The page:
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socrateaser, Lawyer
Category: California Employment Law
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Experience:  Retired (mostly)
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Labor laws. I am working for a Healthcare Registry Co. part

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Labor laws. I am working for a Healthcare Registry Co. part time no benefits. In the last month or so work has not been consistent. I have been looking around for work and found a possible position in a skilled nursing facility that I have never worked at via my registry. However, I have worked for the company staffing the facility at another location (total of 16 hours 2 months ago) They did not approach me, I called in response to a classified. Do I have any legal obligation to the registry company if I take this job? If they have been slow and I am only getting occassional work do I have any alligance to them legally ? What if a job is available at a location I have worked at ?

Medicare is cutting, cutting and registry may be less and less desirable. I want to work!!

Under Ca Bus & Prof. Code 16600, all employee noncompetition clauses are void as against public policy. Some relevant exceptions exist. For your purposes, the most relevant are:

1. An employee who agrees to a noncompete clause while working outside of California, and who then relocates to California can be subject to the previously agreed-to noncompete;

2. An employee who works for two employers simultaneously, can be held liable under a noncompete clause, because employees owe their employer a duty of undivided loyalty. Thus, the only way to avoid this result is to only work for one employer at a time -- or only work for a second employer that does not compete with the current employer.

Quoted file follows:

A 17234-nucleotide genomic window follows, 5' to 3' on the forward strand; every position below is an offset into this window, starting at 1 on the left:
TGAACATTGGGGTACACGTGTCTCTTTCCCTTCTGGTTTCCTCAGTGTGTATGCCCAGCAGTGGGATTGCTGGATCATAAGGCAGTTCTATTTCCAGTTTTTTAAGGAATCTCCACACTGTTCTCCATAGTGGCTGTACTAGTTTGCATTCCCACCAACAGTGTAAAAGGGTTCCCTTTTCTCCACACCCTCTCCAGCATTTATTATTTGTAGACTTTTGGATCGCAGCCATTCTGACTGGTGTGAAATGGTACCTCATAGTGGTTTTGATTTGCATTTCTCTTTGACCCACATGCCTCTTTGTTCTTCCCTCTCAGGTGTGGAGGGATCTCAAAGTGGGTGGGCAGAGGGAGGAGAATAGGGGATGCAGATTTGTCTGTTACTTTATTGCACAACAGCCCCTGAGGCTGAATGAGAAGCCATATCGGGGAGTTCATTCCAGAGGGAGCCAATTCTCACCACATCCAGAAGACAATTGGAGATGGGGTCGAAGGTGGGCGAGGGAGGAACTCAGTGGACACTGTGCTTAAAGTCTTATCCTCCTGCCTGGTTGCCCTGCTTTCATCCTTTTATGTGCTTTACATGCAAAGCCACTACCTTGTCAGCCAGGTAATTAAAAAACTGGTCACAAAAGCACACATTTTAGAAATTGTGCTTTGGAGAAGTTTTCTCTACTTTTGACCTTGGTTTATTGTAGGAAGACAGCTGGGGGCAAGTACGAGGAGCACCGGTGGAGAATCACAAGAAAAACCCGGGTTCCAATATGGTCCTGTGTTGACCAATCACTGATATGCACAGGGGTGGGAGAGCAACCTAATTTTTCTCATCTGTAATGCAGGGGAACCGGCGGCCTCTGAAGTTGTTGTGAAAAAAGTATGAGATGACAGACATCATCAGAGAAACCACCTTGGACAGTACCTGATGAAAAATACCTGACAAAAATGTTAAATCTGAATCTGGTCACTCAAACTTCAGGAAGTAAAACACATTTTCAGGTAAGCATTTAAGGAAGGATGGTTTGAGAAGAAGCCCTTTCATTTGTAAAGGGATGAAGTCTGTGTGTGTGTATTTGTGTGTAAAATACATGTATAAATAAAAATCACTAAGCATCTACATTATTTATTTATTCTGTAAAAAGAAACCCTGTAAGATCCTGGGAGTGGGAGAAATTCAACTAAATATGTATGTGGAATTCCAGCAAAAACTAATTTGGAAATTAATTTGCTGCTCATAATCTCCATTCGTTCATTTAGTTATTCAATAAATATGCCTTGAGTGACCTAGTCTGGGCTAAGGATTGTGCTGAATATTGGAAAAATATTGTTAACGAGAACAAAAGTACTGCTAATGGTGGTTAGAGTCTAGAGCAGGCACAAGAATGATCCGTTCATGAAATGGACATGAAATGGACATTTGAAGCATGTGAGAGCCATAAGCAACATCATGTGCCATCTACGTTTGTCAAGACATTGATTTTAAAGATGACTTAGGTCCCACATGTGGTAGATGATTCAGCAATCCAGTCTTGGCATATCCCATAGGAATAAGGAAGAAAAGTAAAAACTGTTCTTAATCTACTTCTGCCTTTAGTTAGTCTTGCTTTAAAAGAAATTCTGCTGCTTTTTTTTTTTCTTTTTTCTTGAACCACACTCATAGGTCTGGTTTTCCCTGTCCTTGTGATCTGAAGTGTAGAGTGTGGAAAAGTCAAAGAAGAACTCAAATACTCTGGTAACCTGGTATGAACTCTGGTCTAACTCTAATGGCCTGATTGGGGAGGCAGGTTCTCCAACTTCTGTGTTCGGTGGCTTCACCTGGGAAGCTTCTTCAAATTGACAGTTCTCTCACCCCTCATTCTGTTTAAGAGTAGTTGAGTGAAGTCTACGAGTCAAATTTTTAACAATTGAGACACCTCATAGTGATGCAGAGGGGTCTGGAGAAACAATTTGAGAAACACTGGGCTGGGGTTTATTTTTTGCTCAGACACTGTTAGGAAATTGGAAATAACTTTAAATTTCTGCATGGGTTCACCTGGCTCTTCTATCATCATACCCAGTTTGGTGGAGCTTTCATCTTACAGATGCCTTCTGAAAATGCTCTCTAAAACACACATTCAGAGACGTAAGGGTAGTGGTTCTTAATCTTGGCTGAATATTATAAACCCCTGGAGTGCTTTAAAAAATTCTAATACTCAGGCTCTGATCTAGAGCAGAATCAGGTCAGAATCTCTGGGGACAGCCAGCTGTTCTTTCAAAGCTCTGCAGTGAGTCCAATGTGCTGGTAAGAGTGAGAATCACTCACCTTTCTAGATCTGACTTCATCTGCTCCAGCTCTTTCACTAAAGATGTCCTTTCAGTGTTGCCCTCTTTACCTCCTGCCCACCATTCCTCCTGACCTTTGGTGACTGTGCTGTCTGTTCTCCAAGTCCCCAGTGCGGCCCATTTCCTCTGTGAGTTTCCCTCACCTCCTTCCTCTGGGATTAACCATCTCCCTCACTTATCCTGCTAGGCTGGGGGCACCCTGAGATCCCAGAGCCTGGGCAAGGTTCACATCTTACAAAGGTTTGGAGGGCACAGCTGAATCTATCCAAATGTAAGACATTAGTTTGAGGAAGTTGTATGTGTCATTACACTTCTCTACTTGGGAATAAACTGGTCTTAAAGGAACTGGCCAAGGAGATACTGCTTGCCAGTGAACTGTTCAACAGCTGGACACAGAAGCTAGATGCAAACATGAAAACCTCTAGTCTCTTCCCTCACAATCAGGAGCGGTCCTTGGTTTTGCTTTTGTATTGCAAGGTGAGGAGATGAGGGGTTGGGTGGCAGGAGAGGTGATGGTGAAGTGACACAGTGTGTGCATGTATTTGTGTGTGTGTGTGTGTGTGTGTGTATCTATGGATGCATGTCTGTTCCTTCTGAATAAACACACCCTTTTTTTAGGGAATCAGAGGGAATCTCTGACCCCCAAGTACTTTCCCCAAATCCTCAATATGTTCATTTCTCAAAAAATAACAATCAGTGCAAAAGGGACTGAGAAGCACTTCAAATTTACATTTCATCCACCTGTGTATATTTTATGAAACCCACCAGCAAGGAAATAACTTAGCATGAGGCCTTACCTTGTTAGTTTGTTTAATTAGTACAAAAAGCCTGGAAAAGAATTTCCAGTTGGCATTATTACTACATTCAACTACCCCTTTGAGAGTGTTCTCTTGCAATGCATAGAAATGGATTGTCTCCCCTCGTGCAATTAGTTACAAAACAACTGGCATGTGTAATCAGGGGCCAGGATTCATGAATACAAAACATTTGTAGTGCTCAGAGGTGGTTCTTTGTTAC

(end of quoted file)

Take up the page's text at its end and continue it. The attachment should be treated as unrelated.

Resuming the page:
3. An employee who has a written employment contract containing a specified termination date, at least one month after the date that the employment contract commences, creates a risk for the new employer to be sued for "wrongful interference with contract", if the new employer's job offer causes the employee to quit the current employer before the existing contract terminates. Labor Code 2922. Although there is no direct effect on the employee, the existence of the specified term of the employment contract may cause a new employer to refuse to hire until the existing contract termination date passes.

Thus, the short answer here is that, (1) if your existing employment contract has no specified termination date, and (2) you quit your existing job before commencing work for the new employer, and (3) all of your employment has been in California, then you are free to change jobs, and the existing employer's noncompete clause is unenforceable against you under California law.

Hope his helps.

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